Sailing southward, Pring and his companions went to the region where Gosnold and his handful of adventurers had tarried for awhile, and landed on a large island abounding with grapes, which they named Martin's Vineyard, now Martha's Vineyard. Thence they returned to England, after an absence of six months. Pring made a report confirming everything that Gosnold had told about the country. This confirmation led to other expeditions, and in 1605 the Earl of Southampton and Lord Arundel, of Wardour, fitted out a vessel, placed it under the command of George Weymouth, another friend of the now imprisoned Raleigh, and dispatched it to the eastern coasts of New England. Weymouth had already explored the coast of Labrador in an attempt to discover a northwest passage to India. He sailed from England in March, taking the shorter track, but storms delayed him on the way, and it was six weeks before he saw America, at Nantucket. Turning northward, he entered Penobscot Bay, where he opened a traffic with the natives. It was carried on for awhile in mutual confidence until signs of treachery appeared on the part of the Indians, when Weymouth determined to resent the affront. He invited some of the leading Indians to a feast on board of his vessel, but only three of the cautious natives accepted the invitation. There he fed them and plied them with intoxicating drink, until they were half insensible, when he confined them in the hold of his ship. Then he went on shore with some of his men to entice others on board. They opened boxes and showed the natives trinkets, but they could not induce the Indians to go the vessel; so Weymouth and his men seized two of them. "It was as much as five or six of us could do to get them into the light horseman" [the boat], wrote Weymouth, "for their were strong, and so naked as our best hold was by their long hair on their heads." The Englishmen took with the captives two handsome birch bark canoes, when the anchor was taken up and the ship sailed away for England with the five dusky prisoners. The canoes, like on carried home by Pring, attracted much attention as the work of Indians. Three of the captives were given to Sir Fernando Gorges, then Governor of Plymouth, (who was a fast friend of Raleigh), and remained in his family three years, during which time they acquired considerable knowledge of the English language. This kidnapping left on the shores of New England the seeds of much future trouble.
All doubts respecting the commercial value of every part of the American coast from Florida to Newfoundland had now vanished from the English mind, and the voyage of Weymouth was immediately followed by the immediate execution of a vast plan for colonizing the shores of this Western World. King James was petitioned to sanction by his authority an organization for the purpose. He not only did so willingly, but he warmly commended the enterprise. He had seen the good effects of introducing industrious artisans and traders from the lowlands among the wilder Highlanders of his native country; and as war with France had lately ceased, there was a large number of restless, unoccupied soldiers in England for whom he would gladly open a new field of enterprise. Moved by these considerations, he issued letters-patent, on the 20th of April, 1606, to Sir Thomas Gates, Sir George Somers, Richard Hakluyt and others, granting to them those territories in America lying on the sea-coast between the thirty-fourth and forty-fifth degree of north latitude, together with all the islands situated within a hundred miles of their shores; that is to say, from Cape Fear to Nova Scotia. The design of this patent was declared to be "to make habitation and plantation, and to deduce a colony of sundry of our people into that part of America commonly called Virginia." The charter proclaimed that "so noble a work may, by the Providence of Almighty God, hereafter tend to the glory of his Divine Majesty, in propagating of Christian religion to such people as yet live in darkness and miserable ignorance of the true knowledge and worship of God, and may, in time, bring the infidels and Indians living in those parts to human civility, and to a settled and quiet government."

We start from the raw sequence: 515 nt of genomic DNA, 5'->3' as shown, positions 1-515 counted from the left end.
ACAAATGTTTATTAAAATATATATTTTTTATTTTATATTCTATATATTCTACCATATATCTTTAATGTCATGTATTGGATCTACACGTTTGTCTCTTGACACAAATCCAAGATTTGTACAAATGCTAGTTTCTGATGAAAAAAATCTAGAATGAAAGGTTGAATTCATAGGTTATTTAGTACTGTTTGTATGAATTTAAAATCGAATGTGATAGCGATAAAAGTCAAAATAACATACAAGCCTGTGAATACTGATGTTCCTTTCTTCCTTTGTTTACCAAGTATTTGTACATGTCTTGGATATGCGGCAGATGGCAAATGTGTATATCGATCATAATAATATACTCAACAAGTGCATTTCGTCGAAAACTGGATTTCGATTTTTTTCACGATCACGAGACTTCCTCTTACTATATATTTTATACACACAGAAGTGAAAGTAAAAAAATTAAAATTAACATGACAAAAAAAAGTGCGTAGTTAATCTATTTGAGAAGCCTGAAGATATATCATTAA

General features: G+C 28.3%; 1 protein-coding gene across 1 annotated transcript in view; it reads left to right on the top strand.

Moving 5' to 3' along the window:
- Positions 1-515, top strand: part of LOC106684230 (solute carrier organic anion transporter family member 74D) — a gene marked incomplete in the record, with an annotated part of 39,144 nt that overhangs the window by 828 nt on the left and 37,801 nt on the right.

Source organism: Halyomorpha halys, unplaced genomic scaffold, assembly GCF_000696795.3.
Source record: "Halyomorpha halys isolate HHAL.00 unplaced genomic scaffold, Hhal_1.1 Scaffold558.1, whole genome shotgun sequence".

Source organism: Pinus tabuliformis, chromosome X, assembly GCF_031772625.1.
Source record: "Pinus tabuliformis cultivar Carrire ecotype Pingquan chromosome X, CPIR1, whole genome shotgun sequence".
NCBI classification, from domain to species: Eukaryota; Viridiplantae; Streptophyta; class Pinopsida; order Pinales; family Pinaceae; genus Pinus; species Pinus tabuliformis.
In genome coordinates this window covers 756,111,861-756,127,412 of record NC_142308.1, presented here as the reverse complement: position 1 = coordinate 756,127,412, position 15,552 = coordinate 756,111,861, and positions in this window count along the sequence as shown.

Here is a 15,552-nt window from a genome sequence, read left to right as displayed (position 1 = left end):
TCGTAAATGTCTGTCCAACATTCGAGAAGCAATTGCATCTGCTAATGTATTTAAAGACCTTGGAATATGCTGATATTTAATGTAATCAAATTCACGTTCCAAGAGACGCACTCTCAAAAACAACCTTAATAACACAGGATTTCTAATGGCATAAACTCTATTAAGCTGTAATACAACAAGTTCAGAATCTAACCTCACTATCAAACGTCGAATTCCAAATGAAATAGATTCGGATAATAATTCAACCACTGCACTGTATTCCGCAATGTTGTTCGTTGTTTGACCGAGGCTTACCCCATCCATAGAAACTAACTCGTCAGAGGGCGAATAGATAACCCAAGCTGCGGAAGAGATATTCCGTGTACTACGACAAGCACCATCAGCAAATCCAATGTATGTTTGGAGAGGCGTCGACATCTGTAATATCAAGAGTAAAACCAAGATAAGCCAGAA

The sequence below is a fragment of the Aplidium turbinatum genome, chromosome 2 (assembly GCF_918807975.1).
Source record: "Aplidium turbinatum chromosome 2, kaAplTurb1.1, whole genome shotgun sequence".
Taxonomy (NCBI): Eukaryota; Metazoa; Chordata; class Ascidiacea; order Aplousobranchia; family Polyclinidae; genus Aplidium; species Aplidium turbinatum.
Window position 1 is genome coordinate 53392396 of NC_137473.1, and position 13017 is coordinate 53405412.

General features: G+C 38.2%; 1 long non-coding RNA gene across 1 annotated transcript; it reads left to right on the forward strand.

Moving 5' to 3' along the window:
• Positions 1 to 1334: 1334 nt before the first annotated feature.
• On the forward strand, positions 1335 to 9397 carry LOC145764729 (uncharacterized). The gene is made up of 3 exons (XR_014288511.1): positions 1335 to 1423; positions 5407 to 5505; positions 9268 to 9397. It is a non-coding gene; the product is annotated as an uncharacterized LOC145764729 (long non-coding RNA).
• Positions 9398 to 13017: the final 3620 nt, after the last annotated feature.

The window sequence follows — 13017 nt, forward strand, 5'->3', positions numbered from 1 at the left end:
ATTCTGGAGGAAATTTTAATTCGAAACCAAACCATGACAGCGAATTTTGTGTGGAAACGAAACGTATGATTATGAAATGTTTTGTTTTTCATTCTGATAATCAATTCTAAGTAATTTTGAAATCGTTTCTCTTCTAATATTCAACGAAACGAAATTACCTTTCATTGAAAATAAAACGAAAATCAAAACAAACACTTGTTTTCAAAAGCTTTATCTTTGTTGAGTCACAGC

The patentees were principally merchants and adventurers of London. Plymouth and Bristol, and by their charter they were required to form two companies, each under a distinct title; the one consisting of London adventurers to be called the "London Company," and the one composed of "knights, gentlemen and merchants" of the West of England, the "Plymouth Company." The vast domain was divided into two districts, called respectively North and South Virginia, the line of separation being about on the parallel of New York City.
Now dawned the bright era when English colonies were permanently planted in America. The story of their marvellous growth will be told hereafter. Raleigh, poor and in prison, was not allowed to share, personally, in the glory of any of that fruitful seed-time, the result of his genius, generosity and enterprise. When Richard Hakluyt, Bartholomew Gosnold, and Sir Fernando Gorges, three of his firm friends, were permitted by the king to visit the illustrious prisoner in the Tower, and tell him of the new enterprise, the interview was a touching one. They found Raleigh seated at a little table near an open window in the massive wall, tall and narrow, writing. Around him lay huge folios. On the walls hung maps, and on the deep window-sill was a mariner's compass. Near him sat his faithful wife, almost twenty years younger than he, who had just come to share his imprisonment. At her feet lay a sleeping spaniel belonging to the keeper of the Tower; and a picture of their son who was killed in Guiana leaned against a small cabinet at her side. When the three friends entered, Raleigh quickly arose and embraced them affectionately. When they told him of the great enterprise and the king's sanction, he sat down in his chair, and with clasped hands and eyes turned heavenward exclaimed: "God be praised for his goodness! Prison walls cannot defeat his justice. The English nation love truth and will defend the good name of her disciples. God save the king!" The final invocation was for the ears of the jailor who stood at the door. It had a double meaning on Raleigh's lips-a meaning of political loyalty, or an earnest prayer for the salvation of the monarch from the consequences of his bad life. It could not be interpreted to Raleigh's hurt.